Date of Award

Fall 2002

Document Type

Thesis

Degree Name

Master of Science in Civil Engineering - (M.S.)

Department

Civil and Environmental Engineering

First Advisor

Raj P. Khera

Second Advisor

John R. Schuring

Third Advisor

Walter Konon

Abstract

On August 13, 2000, a massive landslide occurred in Northern New Jersey following an extreme rainfall event during which 14.1 inches of precipitation fell locally during a 24-hour period. The slide, with an estimated volume of 22,000ft3, traveled up to 1,500ft in a short period. While landslides do occasionally occur along the coastal bluffs of the Atlantic Coastal Plain, slides of this magnitude are uncommon in the glacial soils of the New Jersey Highland section.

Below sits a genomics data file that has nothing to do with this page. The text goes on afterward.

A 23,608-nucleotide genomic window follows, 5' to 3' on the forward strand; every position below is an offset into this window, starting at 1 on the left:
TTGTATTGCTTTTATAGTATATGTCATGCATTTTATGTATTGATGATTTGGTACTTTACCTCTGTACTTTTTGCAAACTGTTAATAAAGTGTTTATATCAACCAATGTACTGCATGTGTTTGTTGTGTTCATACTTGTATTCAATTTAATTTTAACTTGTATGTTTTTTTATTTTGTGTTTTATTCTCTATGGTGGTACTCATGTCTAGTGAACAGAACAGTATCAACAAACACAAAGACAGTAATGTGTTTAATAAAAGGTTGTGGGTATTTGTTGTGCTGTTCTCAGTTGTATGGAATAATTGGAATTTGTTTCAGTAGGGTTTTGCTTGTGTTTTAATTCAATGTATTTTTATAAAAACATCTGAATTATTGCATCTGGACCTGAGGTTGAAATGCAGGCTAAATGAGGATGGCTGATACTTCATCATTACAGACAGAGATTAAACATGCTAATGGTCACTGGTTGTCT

The investigation of this landslide was compiled through rainfall data and geotechnical data, which was used to determine the triggering mechanism of the landslide. The information supplied herein consists of a hydrological study, a geological/geotechnical study, a topographic survey, and slope stability analyses.

The results of the data obtained and analyses performed determined that the triggering mechanism was a result of extreme pore-water pressures developed from the rainfall event and an abrupt change in permeability between two soil strata. This paper takes the results of this information to support the causative factors contributing towards the slope failure.

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